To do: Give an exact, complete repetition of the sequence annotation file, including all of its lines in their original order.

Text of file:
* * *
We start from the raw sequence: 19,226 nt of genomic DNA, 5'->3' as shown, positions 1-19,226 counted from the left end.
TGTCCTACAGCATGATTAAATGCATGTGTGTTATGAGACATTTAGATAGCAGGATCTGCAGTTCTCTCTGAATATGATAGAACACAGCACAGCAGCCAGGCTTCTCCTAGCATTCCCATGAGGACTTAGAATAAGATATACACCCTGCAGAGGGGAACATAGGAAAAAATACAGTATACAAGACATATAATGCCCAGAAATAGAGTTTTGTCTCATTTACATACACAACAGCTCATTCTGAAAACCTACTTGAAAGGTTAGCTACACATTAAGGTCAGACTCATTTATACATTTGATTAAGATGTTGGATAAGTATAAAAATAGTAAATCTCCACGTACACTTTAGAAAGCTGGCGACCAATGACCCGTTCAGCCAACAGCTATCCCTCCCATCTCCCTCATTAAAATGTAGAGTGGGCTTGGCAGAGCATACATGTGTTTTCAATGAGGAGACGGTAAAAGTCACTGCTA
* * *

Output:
We start from the raw sequence: 19,226 nt of genomic DNA, 5'->3' as shown, positions 1-19,226 counted from the left end.
TGTCCTACAGCATGATTAAATGCATGTGTGTTATGAGACATTTAGATAGCAGGATCTGCAGTTCTCTCTGAATATGATAGAACACAGCACAGCAGCCAGGCTTCTCCTAGCATTCCCATGAGGACTTAGAATAAGATATACACCCTGCAGAGGGGAACATAGGAAAAAATACAGTATACAAGACATATAATGCCCAGAAATAGAGTTTTGTCTCATTTACATACACAACAGCTCATTCTGAAAACCTACTTGAAAGGTTAGCTACACATTAAGGTCAGACTCATTTATACATTTGATTAAGATGTTGGATAAGTATAAAAATAGTAAATCTCCACGTACACTTTAGAAAGCTGGCGACCAATGACCCGTTCAGCCAACAGCTATCCCTCCCATCTCCCTCATTAAAATGTAGAGTGGGCTTGGCAGAGCATACATGTGTTTTCAATGAGGAGACGGTAAAAGTCACTGCTA